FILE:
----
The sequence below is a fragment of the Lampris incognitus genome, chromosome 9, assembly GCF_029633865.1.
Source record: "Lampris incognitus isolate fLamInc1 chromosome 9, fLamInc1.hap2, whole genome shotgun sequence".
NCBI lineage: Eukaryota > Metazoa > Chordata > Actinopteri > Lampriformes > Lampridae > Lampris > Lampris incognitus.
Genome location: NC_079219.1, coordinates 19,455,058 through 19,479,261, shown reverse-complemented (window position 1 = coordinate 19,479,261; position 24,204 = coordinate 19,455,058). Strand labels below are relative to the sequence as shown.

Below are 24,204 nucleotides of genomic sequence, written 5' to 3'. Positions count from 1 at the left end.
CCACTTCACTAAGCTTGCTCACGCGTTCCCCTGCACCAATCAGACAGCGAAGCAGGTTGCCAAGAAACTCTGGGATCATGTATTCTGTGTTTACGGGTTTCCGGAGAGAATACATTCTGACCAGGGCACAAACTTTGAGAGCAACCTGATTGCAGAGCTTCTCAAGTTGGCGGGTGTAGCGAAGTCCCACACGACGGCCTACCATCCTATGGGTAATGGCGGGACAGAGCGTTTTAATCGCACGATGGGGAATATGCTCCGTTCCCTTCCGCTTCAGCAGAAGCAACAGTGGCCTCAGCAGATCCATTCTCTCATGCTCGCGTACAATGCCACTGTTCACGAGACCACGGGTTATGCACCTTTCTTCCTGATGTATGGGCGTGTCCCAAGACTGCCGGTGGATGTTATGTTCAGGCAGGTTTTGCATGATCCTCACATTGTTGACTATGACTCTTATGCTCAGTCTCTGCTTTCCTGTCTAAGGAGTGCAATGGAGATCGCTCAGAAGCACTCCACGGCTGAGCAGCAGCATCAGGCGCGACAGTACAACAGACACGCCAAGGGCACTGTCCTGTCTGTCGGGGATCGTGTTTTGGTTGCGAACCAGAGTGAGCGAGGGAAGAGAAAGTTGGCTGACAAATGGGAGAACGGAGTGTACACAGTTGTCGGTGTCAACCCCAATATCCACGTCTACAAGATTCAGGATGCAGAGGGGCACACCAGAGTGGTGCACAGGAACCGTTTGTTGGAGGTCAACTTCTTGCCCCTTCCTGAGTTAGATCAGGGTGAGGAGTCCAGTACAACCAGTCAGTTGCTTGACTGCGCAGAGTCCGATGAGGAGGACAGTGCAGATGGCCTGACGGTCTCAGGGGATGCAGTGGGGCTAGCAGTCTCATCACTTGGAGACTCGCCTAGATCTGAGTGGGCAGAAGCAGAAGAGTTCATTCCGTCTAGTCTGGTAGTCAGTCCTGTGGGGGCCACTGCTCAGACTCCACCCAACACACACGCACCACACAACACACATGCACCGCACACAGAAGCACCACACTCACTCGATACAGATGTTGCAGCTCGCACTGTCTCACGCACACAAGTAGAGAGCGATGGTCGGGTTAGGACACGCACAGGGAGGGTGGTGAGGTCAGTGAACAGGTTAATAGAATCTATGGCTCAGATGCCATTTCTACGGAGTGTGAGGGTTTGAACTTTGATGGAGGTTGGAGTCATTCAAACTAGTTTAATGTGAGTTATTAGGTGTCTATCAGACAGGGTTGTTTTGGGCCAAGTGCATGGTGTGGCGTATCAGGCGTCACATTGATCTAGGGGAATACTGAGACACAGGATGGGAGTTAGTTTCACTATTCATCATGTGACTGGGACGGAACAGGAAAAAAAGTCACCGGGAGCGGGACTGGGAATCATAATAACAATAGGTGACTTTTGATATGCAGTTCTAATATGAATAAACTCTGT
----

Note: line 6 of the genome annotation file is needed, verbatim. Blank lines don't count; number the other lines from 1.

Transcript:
CCACTTCACTAAGCTTGCTCACGCGTTCCCCTGCACCAATCAGACAGCGAAGCAGGTTGCCAAGAAACTCTGGGATCATGTATTCTGTGTTTACGGGTTTCCGGAGAGAATACATTCTGACCAGGGCACAAACTTTGAGAGCAACCTGATTGCAGAGCTTCTCAAGTTGGCGGGTGTAGCGAAGTCCCACACGACGGCCTACCATCCTATGGGTAATGGCGGGACAGAGCGTTTTAATCGCACGATGGGGAATATGCTCCGTTCCCTTCCGCTTCAGCAGAAGCAACAGTGGCCTCAGCAGATCCATTCTCTCATGCTCGCGTACAATGCCACTGTTCACGAGACCACGGGTTATGCACCTTTCTTCCTGATGTATGGGCGTGTCCCAAGACTGCCGGTGGATGTTATGTTCAGGCAGGTTTTGCATGATCCTCACATTGTTGACTATGACTCTTATGCTCAGTCTCTGCTTTCCTGTCTAAGGAGTGCAATGGAGATCGCTCAGAAGCACTCCACGGCTGAGCAGCAGCATCAGGCGCGACAGTACAACAGACACGCCAAGGGCACTGTCCTGTCTGTCGGGGATCGTGTTTTGGTTGCGAACCAGAGTGAGCGAGGGAAGAGAAAGTTGGCTGACAAATGGGAGAACGGAGTGTACACAGTTGTCGGTGTCAACCCCAATATCCACGTCTACAAGATTCAGGATGCAGAGGGGCACACCAGAGTGGTGCACAGGAACCGTTTGTTGGAGGTCAACTTCTTGCCCCTTCCTGAGTTAGATCAGGGTGAGGAGTCCAGTACAACCAGTCAGTTGCTTGACTGCGCAGAGTCCGATGAGGAGGACAGTGCAGATGGCCTGACGGTCTCAGGGGATGCAGTGGGGCTAGCAGTCTCATCACTTGGAGACTCGCCTAGATCTGAGTGGGCAGAAGCAGAAGAGTTCATTCCGTCTAGTCTGGTAGTCAGTCCTGTGGGGGCCACTGCTCAGACTCCACCCAACACACACGCACCACACAACACACATGCACCGCACACAGAAGCACCACACTCACTCGATACAGATGTTGCAGCTCGCACTGTCTCACGCACACAAGTAGAGAGCGATGGTCGGGTTAGGACACGCACAGGGAGGGTGGTGAGGTCAGTGAACAGGTTAATAGAATCTATGGCTCAGATGCCATTTCTACGGAGTGTGAGGGTTTGAACTTTGATGGAGGTTGGAGTCATTCAAACTAGTTTAATGTGAGTTATTAGGTGTCTATCAGACAGGGTTGTTTTGGGCCAAGTGCATGGTGTGGCGTATCAGGCGTCACATTGATCTAGGGGAATACTGAGACACAGGATGGGAGTTAGTTTCACTATTCATCATGTGACTGGGACGGAACAGGAAAAAAAGTCACCGGGAGCGGGACTGGGAATCATAATAACAATAGGTGACTTTTGATATGCAGTTCTAATATGAATAAACTCTGT